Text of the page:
Housing has Challengers Everywhere

A few thoughts as I’m in Portland this week for a quasi-real estate conference.

I said on Twitter

Had an interesting conversation with my Lyft driver this morning.

Topics he raised:

– unsustainable housing market
– gentrification
– rental properties
– unsat infrastructure
– rising population/too few housing options
– no good solutions.

We covered a lot in 19 minutes.

  • I felt bad for the taxi drivers. When I was there, the taxi island saw no customers. The ridesharing island at the Portland Airport had a constant stream of Lyft, Uber, Wingz, etc customers.
Ride share vs taxi

Affordable Housing has opponents. Read this thread. Three tweets in particular

  • “Local land use policies and development approval processes impact the supply of developable land, the number of units that can be developed on available sites, and the cost of developing new housing.”
  • “Zoning policies that limit residential development constrain the supply of land potentially suitable for redevelopment. Minimum lot sizes, setback requirements and maximum densities prevent developments that make more intensive use of the land.”
  • “HERE IT IS! “Community resistance to change leads to land use policies that prioritize preserving existing single-family neighborhoods over the development of new affordable housing.””
    • Bolding is mine. I received an email last night seeking advice/guidance on how to work to get R2 zoning in an adjacent neighborhood/street in Albemarle County rezoned to single family. R2=more and more affordable housing.
      • I’m going to write about this more soon.

Related Daily Progress story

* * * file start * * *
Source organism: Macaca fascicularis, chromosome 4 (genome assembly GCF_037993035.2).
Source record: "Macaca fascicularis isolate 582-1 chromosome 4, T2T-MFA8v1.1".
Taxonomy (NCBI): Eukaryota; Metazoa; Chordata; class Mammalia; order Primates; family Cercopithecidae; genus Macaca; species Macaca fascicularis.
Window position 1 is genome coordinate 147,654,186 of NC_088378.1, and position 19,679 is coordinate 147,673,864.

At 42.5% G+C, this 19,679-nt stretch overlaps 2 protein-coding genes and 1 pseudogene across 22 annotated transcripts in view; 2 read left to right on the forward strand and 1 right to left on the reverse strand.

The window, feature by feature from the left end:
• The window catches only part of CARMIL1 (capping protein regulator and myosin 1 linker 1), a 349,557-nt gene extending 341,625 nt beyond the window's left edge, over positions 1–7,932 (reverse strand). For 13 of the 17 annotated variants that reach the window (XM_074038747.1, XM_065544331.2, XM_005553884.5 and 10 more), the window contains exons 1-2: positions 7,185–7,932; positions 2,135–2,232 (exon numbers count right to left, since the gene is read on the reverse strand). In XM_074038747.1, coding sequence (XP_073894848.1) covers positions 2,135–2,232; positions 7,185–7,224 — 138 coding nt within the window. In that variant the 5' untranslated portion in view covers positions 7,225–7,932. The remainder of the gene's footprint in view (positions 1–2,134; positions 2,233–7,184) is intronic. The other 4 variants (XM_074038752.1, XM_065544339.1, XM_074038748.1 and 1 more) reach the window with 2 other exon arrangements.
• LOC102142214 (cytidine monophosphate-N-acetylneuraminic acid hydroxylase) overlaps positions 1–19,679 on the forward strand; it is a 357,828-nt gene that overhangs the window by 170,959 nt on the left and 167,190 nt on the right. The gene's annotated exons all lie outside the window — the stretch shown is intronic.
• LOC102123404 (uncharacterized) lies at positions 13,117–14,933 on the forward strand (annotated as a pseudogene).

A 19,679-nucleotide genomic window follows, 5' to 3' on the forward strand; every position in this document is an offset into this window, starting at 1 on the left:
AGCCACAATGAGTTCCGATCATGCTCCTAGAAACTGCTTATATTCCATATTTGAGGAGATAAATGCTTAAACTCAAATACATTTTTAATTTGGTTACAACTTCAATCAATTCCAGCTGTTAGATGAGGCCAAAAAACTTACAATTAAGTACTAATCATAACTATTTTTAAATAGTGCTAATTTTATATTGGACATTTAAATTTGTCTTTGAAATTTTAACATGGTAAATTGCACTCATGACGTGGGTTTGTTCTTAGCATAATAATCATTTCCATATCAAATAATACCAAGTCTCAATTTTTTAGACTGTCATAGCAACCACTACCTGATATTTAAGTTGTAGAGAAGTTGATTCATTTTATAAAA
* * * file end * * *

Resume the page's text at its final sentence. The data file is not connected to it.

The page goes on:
Report: Housing costs burdening many Charlottesville residents. Read the whole thing

Hundreds of Charlottesville households earning less than half of the area’s median income are severely cost-burdened, spending more than half of their income on housing costs, according to a long-awaited housing needs assessment.

The 114-page report compiled by Partners for Economic Solutions says there is a need for about 3,300 new affordable rental housing units to alleviate costs burdens, replace the city’s aging public housing stock and shelter homeless families and individuals.

Related –

‘My Generation Is Never Going to Have That’ 

(bolding mine)

Predictably, the campaign has provoked a fierce backlash from homeowners, many of them baby boomers who arrived in the 1960s and ’70s. They’ve sued to block the proposed “up-zones” to their neighborhoods, which, they warn, will kill the very “character” that makes Seattle’s housing so charming to newcomers in the first place. But to Lubarsky, that cherished neighborhood character was always false advertising, given how few people can actually afford it. “My generation is never going to have that,” he says, gesturing to a tricked-out Craftsman with a tidy yard and paved driveway. “There are too many of us to live like that.”

 

We need to do something. More people are being made every day.

United States Population trend & projections

 

I’m going to revisit my story from two years ago discussing bike/ped infrastructure.

Riding a bicycle for transportation purposes in Portland is normal, which itself is a little bit weird. People ride bicycles. and it’s normal.

 

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